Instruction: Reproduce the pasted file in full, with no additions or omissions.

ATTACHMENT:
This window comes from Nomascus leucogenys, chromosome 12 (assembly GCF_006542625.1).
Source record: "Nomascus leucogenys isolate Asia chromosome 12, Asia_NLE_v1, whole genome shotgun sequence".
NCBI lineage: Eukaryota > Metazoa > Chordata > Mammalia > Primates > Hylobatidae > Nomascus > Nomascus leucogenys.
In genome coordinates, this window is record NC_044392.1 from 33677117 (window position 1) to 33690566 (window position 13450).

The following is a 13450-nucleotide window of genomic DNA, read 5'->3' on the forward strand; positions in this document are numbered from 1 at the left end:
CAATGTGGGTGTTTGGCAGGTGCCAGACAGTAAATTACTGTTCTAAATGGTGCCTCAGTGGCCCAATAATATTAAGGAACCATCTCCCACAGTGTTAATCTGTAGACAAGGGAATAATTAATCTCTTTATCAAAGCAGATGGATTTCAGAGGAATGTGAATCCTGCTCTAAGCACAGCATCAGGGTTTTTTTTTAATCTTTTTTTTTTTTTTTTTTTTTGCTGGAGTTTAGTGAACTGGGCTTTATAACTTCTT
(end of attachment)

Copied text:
This window comes from Nomascus leucogenys, chromosome 12 (assembly GCF_006542625.1).
Source record: "Nomascus leucogenys isolate Asia chromosome 12, Asia_NLE_v1, whole genome shotgun sequence".
NCBI lineage: Eukaryota > Metazoa > Chordata > Mammalia > Primates > Hylobatidae > Nomascus > Nomascus leucogenys.
In genome coordinates, this window is record NC_044392.1 from 33677117 (window position 1) to 33690566 (window position 13450).

The following is a 13450-nucleotide window of genomic DNA, read 5'->3' on the forward strand; positions in this document are numbered from 1 at the left end:
CAATGTGGGTGTTTGGCAGGTGCCAGACAGTAAATTACTGTTCTAAATGGTGCCTCAGTGGCCCAATAATATTAAGGAACCATCTCCCACAGTGTTAATCTGTAGACAAGGGAATAATTAATCTCTTTATCAAAGCAGATGGATTTCAGAGGAATGTGAATCCTGCTCTAAGCACAGCATCAGGGTTTTTTTTTAATCTTTTTTTTTTTTTTTTTTTTTGCTGGAGTTTAGTGAACTGGGCTTTATAACTTCTT